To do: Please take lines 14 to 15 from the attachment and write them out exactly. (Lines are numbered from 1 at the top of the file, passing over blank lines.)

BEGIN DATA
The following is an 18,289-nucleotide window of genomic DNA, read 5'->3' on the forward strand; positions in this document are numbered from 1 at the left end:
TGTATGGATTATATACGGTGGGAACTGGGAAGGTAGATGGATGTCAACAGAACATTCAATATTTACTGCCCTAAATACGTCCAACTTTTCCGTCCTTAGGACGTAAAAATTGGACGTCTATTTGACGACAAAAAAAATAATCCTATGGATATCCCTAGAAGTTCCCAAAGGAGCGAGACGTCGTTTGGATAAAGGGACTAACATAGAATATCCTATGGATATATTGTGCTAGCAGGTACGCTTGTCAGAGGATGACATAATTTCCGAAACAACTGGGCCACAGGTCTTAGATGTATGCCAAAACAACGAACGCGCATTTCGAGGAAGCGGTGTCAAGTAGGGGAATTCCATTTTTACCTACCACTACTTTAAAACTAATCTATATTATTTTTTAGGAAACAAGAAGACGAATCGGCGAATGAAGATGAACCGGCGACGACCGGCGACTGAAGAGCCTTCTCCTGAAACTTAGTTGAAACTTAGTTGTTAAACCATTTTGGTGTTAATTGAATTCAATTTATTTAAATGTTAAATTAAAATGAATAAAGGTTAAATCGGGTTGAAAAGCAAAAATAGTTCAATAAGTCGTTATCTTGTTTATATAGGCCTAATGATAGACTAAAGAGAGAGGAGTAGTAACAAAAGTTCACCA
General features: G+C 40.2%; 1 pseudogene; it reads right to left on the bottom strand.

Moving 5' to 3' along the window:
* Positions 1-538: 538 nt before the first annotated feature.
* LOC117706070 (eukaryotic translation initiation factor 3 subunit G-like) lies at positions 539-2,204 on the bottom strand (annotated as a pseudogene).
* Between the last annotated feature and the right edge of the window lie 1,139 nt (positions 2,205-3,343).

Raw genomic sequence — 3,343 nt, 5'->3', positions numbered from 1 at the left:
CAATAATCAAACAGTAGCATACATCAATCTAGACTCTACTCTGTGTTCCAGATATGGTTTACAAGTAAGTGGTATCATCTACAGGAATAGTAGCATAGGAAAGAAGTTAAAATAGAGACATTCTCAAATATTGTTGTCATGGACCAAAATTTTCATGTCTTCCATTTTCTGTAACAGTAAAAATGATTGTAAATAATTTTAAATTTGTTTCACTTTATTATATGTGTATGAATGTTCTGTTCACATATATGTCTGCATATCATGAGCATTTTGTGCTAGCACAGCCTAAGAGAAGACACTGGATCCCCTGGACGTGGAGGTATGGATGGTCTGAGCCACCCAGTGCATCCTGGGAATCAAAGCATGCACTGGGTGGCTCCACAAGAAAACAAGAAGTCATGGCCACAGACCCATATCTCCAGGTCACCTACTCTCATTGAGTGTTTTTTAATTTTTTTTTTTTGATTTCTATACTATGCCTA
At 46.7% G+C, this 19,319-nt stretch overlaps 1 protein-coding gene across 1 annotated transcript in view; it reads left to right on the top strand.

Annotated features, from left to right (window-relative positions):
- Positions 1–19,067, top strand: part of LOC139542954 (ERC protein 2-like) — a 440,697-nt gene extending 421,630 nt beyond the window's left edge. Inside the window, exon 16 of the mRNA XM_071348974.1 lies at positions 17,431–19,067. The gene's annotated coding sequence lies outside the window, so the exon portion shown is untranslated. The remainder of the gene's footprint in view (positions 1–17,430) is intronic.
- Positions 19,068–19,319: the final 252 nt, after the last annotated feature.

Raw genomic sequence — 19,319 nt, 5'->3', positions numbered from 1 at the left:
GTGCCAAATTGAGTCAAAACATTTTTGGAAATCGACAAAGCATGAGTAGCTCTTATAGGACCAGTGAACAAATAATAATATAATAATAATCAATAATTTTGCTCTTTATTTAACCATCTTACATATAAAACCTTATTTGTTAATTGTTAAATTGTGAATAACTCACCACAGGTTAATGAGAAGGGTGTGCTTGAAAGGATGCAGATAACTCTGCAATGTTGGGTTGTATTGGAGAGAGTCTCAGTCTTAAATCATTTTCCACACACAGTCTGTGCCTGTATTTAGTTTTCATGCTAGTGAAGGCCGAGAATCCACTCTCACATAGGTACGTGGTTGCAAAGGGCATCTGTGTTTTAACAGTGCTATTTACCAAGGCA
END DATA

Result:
Raw genomic sequence — 19,319 nt, 5'->3', positions numbered from 1 at the left:
GTGCCAAATTGAGTCAAAACATTTTTGGAAATCGACAAAGCATGAGTAGCTCTTATAGGACCAGTGAACAAATAATAATATAATAATAATCAATAATTTTGCTCTTTATTTAACCATCTTACATATAAAACCTTATTTGTTAATTGTTAAATTGTGAATAACTCACCACAGGTTAATGAGAAGGGTGTGCTTGAAAGGATGCAGATAACTCTGCAATGTTGGGTTGTATTGGAGAGAGTCTCAGTCTTAAATCATTTTCCACACACAGTCTGTGCCTGTATTTAGTTTTCATGCTAGTGAAGGCCGAGAATCCACTCTCACATAGGTACGTGGTTGCAAAGGGCATCTGTGTTTTAACAGTGCTATTTACCAAGGCA